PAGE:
Saturday, September 30, 2006

Reset the crotchelator

Well, I seem to have fallen pretty far behind in my blogging exploits. And I haven't posted any food photos in over a month (owing to the fact that, unlike everyone and their brother, I still do not own a digital camera). As many of you know, I've been quite busy lately, what with a new job and upcoming cross-continental move to deal with. So here is a soup recipe to tide you all over.

Red Lentil Carrot Soup

1 1/4 cups red lentils
2 medium-to-large carrots, chopped
3 to 4 cloves garlic, chopped/pressed (too much is never enough)
1 medium onion, chopped
2 cups vegetable broth (you can be cheap and use Rapunzel's vegan bouillon cubes instead of the stuff in a can - I won't tell)
3 cups boiling water
salt and pepper

Heat the olive oil in a large soup pot and cook the carrots, onion and garlic over medium heat until the vegetables begin to soften, about 5 minutes.

Add the lentils, vegetable broth, and boiling water. Season with salt and pepper and bring up to a boil. Simmer, uncovered, for 15 minutes until the lentils are very tender. You may need to add more water as the soup cooks if you don't like your soup thick (I do). Allow to cool for 10 to 15 minutes.

Pour about half the soup in a blender and blend until smooth. Please make sure the soup is sufficiently cool and that you fill the blender less than halfway. I do not want to be responsible for your second-degree burns. Place in a bowl or other clean receptacle. Blend the other half of the soup. Return the soup to the pot and warm until hot enough to eat. Enjoy with homemade bread.

And if you're wondering why the weird title for this post, it's a song from one of my favorite albums, A Society of People Named Elihu, by Atom and His Package. Atom now plays in a band called Armalite, with the awesome vegan/political activist/frontman for many, many bands, (including Lifetime, Paint It Black, and Kid Dynamite) Dr. Dan Yemin, who was just featured in Herbivore magazine. Maybe you should listen to one of these bands while you make soup. It's good music to chop carrots to - just watch your fingers.

Wednesday, September 20, 2006

Economies of scale?

All this coverage of the E. coli outbreak that's been linked to fresh spinach has defenders of traditional (i.e. corporate) farming pointing the finger at organic farmers, saying their products are less, not more, safe than their conventional conterparts. But is that really the lesson we should be taking away from the recent E. coli outbreak?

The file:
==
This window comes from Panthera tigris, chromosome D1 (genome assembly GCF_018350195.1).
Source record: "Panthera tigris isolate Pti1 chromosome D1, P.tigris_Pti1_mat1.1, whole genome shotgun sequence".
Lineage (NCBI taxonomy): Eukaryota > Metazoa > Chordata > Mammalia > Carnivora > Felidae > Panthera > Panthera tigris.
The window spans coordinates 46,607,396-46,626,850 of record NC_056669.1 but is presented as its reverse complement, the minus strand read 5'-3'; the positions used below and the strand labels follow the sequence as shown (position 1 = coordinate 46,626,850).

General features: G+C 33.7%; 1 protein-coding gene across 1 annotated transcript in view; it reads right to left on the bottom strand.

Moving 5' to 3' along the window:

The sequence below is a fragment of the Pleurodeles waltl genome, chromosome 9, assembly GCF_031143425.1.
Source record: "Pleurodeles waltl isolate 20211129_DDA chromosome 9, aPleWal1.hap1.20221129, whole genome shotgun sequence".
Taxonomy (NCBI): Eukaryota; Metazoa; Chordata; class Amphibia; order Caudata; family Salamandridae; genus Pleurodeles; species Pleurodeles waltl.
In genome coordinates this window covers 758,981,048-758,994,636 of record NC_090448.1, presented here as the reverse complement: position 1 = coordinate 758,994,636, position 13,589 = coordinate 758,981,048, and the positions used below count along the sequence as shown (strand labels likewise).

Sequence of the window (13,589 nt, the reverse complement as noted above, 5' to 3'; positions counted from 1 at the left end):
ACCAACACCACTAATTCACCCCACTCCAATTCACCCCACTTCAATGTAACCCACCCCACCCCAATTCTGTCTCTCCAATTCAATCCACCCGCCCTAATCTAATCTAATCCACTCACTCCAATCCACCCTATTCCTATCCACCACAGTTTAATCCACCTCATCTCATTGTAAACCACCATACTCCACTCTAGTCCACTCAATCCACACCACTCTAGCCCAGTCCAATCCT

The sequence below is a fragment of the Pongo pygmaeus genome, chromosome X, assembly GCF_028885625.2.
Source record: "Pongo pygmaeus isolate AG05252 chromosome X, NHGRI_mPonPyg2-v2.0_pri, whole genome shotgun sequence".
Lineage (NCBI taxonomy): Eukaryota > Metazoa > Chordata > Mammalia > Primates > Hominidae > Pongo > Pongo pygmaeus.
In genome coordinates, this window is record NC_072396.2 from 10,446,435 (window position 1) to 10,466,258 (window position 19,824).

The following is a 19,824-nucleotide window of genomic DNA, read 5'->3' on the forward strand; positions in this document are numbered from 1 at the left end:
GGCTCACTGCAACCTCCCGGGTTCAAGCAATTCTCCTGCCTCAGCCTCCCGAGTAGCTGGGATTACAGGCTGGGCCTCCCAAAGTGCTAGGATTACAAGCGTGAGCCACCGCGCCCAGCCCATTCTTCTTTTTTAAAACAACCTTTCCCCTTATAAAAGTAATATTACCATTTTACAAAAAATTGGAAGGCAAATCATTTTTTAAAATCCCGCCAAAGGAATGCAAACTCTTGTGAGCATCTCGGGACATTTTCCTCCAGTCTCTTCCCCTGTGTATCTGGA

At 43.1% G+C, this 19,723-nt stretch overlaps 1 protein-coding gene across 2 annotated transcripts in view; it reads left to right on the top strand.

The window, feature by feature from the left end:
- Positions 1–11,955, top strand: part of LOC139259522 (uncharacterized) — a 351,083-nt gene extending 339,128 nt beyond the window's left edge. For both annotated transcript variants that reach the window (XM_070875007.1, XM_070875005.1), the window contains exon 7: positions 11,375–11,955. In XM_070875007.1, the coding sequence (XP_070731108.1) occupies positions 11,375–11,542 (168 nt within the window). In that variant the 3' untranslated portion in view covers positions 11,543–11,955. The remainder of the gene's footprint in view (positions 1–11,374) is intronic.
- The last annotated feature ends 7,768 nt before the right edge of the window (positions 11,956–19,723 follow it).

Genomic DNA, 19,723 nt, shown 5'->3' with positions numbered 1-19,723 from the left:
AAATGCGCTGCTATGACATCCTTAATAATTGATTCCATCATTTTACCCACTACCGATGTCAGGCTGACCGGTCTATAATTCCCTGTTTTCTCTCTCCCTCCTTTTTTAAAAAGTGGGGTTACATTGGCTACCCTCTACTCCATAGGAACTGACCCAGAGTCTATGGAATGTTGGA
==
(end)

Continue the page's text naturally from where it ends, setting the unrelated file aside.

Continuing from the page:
Of course not. The lesson we should learn is not that organic produce isn't safe, but rather, buy local and know your grower. As large corporate farms begin to dominate in supermarkets, let's not forget that eating local is a better alternative. For example, I just learned that Earthbound Farms, a large organic producer under Natural Selection Foods, now ships over 1 millions cases of packaged vegetables per week. Obviously, many of us live in climes where it's nearly impossible to buy local produce in the winter, but we should take advantage of our opportunities in the warmer months.

The Grand Rapids Press, thankfully, did cover the story from that angle, as did NPR.

Monday, September 04, 2006

Local Food Week

September 10 - 17th!

Check out these events:

Sunday, September 10 - Organic Harvest Festival at the Blanford Nature Center, with proceeds to benefit Mixed Greens' food literacy programs in Grand Rapids Public Schools.

Monday, September 11 - A Preservation Party sponsored by the Greater Grand Rapids Food Systems Council (GGRFSC) Want to learn how to can or freeze the summer's bounty? Email Cynthia Price at

Tuesday, September 12 – Community Gardens Tour. Stop by Mack's Garden next to the South East Community Association offices, 1408 Madison Ave. SE, to join a free guided tour or pick up a map and do your own. For more info, email Tom Cary at

Thursday, September 14 - Buy Fresh, Buy Local – Select Michigan Day! Celebrate the 2nd annual event by spending the afternoon at the Southeast Area Farmers Market, on the corner of Franklin Street and Fuller Avenue.

Friday, September 15 - Women's Farm Tour, sponsored by the West Michigan Forum for Sustainable Agriculture. Filmmaker and photographer Cynthia Vagnetti will join an afternoon tour of several area farms run by women.

Saturday, September 16 - Local FoodFarmFilm Fest, a food-tasting and screening of films about food and farming presented by Farms Without Harm and GGRFSC at the Wealthy Theatre.

Sunday, September 17 - Annual Heirloom Tomato Festival at Trillium Haven Farm. Taste 45 different heirloom tomatoes, and enjoy recipe tips from chef Amy Sherman.

For more information about events, visit the Farms Without Harm website. See you there!